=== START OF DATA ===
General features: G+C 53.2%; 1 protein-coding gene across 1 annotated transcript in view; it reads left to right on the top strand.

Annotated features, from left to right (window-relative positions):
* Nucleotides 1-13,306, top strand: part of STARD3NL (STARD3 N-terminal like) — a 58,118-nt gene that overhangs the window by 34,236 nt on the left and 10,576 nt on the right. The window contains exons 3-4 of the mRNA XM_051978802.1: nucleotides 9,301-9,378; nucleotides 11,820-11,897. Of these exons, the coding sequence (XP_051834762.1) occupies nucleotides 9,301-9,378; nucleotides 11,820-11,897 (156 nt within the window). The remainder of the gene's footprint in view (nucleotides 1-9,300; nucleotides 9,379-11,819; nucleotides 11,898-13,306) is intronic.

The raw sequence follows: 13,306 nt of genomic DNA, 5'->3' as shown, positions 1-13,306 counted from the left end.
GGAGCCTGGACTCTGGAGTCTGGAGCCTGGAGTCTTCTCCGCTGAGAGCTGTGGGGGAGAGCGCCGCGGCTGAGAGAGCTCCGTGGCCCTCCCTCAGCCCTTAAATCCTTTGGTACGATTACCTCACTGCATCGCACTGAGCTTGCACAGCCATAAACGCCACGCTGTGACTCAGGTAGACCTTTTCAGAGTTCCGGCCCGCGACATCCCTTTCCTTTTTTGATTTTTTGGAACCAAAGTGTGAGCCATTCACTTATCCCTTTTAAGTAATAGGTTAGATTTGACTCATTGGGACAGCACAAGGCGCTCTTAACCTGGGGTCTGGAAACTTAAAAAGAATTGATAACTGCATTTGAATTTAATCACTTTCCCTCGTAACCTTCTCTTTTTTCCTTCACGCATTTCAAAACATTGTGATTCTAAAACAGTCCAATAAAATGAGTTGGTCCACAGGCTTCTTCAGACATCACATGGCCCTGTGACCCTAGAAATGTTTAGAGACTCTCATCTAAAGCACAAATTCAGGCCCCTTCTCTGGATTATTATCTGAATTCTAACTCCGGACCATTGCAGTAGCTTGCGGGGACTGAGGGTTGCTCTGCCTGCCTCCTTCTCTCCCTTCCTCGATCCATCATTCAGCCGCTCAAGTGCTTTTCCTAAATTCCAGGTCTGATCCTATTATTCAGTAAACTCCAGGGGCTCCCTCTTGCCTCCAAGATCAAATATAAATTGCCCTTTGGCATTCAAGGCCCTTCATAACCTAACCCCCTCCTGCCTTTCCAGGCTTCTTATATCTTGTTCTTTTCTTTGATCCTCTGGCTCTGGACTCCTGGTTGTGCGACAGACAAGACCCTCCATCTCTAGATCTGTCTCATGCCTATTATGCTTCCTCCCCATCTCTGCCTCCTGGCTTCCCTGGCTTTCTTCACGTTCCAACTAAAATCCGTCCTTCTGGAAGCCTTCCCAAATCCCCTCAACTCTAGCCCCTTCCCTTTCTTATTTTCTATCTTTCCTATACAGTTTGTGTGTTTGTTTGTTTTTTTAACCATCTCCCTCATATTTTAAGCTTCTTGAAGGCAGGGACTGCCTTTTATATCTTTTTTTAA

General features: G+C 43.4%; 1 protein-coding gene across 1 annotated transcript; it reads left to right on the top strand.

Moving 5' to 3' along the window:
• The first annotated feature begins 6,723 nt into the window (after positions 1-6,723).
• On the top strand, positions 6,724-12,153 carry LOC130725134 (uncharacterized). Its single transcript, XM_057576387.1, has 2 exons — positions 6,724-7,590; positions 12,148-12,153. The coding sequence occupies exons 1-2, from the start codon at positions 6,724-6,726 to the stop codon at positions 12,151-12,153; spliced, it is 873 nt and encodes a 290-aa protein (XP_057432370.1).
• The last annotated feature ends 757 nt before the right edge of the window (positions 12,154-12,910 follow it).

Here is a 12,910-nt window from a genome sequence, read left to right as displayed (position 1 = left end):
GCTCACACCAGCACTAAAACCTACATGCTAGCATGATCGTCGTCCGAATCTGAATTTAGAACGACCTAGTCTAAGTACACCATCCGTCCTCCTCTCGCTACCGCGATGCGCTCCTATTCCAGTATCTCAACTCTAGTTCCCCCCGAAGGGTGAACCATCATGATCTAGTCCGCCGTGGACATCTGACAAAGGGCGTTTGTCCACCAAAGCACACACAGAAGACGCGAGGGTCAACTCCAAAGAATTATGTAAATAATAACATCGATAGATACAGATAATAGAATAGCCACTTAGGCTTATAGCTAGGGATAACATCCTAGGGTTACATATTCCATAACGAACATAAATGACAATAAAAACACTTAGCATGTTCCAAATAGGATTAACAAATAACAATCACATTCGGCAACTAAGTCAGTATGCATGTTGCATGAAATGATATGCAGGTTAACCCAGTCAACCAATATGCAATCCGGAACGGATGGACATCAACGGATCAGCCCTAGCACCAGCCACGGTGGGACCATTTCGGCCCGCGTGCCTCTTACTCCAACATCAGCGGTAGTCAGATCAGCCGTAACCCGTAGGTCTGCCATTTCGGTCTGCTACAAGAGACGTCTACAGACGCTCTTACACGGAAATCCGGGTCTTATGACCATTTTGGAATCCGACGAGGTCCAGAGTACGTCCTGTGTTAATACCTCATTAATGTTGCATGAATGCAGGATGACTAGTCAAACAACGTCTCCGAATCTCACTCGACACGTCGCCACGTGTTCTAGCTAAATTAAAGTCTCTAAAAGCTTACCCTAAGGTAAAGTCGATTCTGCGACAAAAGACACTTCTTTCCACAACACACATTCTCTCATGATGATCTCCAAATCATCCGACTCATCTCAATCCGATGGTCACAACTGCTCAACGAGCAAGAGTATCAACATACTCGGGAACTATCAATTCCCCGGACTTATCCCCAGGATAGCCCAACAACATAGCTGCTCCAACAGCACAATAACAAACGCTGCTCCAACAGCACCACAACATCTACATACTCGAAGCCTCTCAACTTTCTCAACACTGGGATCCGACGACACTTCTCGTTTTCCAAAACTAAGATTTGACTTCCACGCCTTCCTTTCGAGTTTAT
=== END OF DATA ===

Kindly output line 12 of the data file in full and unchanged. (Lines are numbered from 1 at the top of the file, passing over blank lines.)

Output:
GCTCACACCAGCACTAAAACCTACATGCTAGCATGATCGTCGTCCGAATCTGAATTTAGAACGACCTAGTCTAAGTACACCATCCGTCCTCCTCTCGCTACCGCGATGCGCTCCTATTCCAGTATCTCAACTCTAGTTCCCCCCGAAGGGTGAACCATCATGATCTAGTCCGCCGTGGACATCTGACAAAGGGCGTTTGTCCACCAAAGCACACACAGAAGACGCGAGGGTCAACTCCAAAGAATTATGTAAATAATAACATCGATAGATACAGATAATAGAATAGCCACTTAGGCTTATAGCTAGGGATAACATCCTAGGGTTACATATTCCATAACGAACATAAATGACAATAAAAACACTTAGCATGTTCCAAATAGGATTAACAAATAACAATCACATTCGGCAACTAAGTCAGTATGCATGTTGCATGAAATGATATGCAGGTTAACCCAGTCAACCAATATGCAATCCGGAACGGATGGACATCAACGGATCAGCCCTAGCACCAGCCACGGTGGGACCATTTCGGCCCGCGTGCCTCTTACTCCAACATCAGCGGTAGTCAGATCAGCCGTAACCCGTAGGTCTGCCATTTCGGTCTGCTACAAGAGACGTCTACAGACGCTCTTACACGGAAATCCGGGTCTTATGACCATTTTGGAATCCGACGAGGTCCAGAGTACGTCCTGTGTTAATACCTCATTAATGTTGCATGAATGCAGGATGACTAGTCAAACAACGTCTCCGAATCTCACTCGACACGTCGCCACGTGTTCTAGCTAAATTAAAGTCTCTAAAAGCTTACCCTAAGGTAAAGTCGATTCTGCGACAAAAGACACTTCTTTCCACAACACACATTCTCTCATGATGATCTCCAAATCATCCGACTCATCTCAATCCGATGGTCACAACTGCTCAACGAGCAAGAGTATCAACATACTCGGGAACTATCAATTCCCCGGACTTATCCCCAGGATAGCCCAACAACATAGCTGCTCCAACAGCACAATAACAAACGCTGCTCCAACAGCACCACAACATCTACATACTCGAAGCCTCTCAACTTTCTCAACACTGGGATCCGACGACACTTCTCGTTTTCCAAAACTAAGATTTGACTTCCACGCCTTCCTTTCGAGTTTAT